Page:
My current studies in Taipei marks my first ever study abroad experience. I hope that some of the discoveries I have made during this summer program can help guide students (especially undergraduates) who are keen on studying abroad in Taipei. In my four blog posts, I plan to cover different aspects of my experience; in this post I will introduce the International Chinese Language Program (ICLP) at National Taiwan University, which I am currently attending.
ICLP’s main philosophy is to focus on improving the student’s speaking abilities. During class sessions, instructors refrain from lecturing and instead organize student –led discussions.It is an approach that makes much sense. In language courses at American universities, class sizes tend to be large and professors inevitably focus on reading and writing scores to weigh grades. However, as I have discovered, being able to write and being able to speak are almost two entirely different skills. The Chinese courses at GW armed me with a wide variety of vocabulary. However, in my first week in Taiwan, I found myself having difficulty formulating even a single sentence (such as, “Where is the closest bank?”)
Small class sizes go hand-in-hand with ICLP’s approach. There are three classes in a day, and one of them is a personal, “one-on-one” class. The remaining two “group” classes never have more than four students. I have great relationships with all of my instructors, who understand my strengths as well as my weaknesses. My speaking and listening skills have improved dramatically thus far, despite it only being 4 weeks into the program. I have gotten so much more confident that I can now find the courage to chat with cab drivers.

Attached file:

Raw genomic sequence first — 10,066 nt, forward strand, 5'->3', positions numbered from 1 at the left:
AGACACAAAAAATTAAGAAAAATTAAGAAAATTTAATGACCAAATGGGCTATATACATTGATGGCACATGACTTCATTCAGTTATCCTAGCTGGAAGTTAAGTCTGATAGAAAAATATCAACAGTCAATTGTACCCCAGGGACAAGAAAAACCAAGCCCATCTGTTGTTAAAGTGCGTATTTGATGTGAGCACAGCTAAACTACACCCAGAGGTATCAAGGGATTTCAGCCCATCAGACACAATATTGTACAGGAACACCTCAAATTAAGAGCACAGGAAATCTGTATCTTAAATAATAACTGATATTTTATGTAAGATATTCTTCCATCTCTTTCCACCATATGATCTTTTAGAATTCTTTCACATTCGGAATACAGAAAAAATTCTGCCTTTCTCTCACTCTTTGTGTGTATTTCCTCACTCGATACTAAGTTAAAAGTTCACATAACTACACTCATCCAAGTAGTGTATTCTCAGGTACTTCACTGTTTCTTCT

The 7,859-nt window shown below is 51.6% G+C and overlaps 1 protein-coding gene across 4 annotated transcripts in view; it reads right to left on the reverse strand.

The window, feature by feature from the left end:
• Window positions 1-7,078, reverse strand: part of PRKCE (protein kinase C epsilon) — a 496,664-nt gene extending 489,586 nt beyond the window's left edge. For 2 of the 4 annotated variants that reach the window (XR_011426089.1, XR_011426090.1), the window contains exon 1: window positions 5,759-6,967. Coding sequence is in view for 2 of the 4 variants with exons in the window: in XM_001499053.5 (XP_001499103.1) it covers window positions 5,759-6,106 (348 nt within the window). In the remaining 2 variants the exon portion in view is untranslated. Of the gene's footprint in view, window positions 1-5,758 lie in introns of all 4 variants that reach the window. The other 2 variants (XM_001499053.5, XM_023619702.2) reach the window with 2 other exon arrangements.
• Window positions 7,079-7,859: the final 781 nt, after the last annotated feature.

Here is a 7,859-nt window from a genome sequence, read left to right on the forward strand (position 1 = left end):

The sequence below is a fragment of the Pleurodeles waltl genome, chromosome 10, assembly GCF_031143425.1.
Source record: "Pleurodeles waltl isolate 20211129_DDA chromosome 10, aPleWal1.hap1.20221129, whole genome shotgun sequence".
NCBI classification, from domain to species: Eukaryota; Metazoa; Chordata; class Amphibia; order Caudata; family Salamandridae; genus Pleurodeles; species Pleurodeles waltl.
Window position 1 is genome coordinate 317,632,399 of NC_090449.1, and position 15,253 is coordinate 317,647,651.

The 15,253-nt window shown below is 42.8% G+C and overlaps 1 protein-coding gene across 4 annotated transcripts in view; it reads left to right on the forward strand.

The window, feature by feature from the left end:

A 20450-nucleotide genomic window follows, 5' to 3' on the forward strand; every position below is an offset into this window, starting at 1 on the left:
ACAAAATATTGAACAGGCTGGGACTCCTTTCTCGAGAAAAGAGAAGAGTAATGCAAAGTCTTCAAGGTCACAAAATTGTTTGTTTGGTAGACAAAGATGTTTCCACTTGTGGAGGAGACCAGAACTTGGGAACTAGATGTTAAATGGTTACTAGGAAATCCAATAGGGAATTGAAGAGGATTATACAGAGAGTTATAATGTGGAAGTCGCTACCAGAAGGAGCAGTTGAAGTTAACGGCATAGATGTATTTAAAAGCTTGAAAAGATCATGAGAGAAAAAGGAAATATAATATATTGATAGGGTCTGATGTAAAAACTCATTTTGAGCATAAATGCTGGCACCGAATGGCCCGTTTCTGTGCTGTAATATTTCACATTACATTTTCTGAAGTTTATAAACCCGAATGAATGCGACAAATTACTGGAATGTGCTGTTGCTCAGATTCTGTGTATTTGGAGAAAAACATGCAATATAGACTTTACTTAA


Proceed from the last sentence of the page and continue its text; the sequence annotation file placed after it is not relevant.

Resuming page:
ICLP students are a mix of undergraduate and graduate students. Most study in the U.S., but are from various institutions across the country. Although prior to my departure I was frequently warned about the “American bubble”—where American study abroad students only befriend each other at the expense of interacting with local students---to me, it has been a rewarding experience befriending my classmates. I have found many like-minded people who are studying subjects related to East Asia, as I am. Many of my graduate student friends have given me valuable future advice.
If I were to address a drawback, it would be that ICLP does not enforce its students to speak Chinese outside of the facilities. There is a language pledge that every student signs, but the pledge is only in effect within the two floors where ICLP is located. Once outside of class (even at lunch time), ICLP students often only speak English. Although I could imagine the additional stresses of a broader language pledge, a part of me is left wondering if I am wasting valuable time to be exposed to a Chinese environment.
BA The George Washington University 2012
International Affairs Major, Regional Concentration: Asia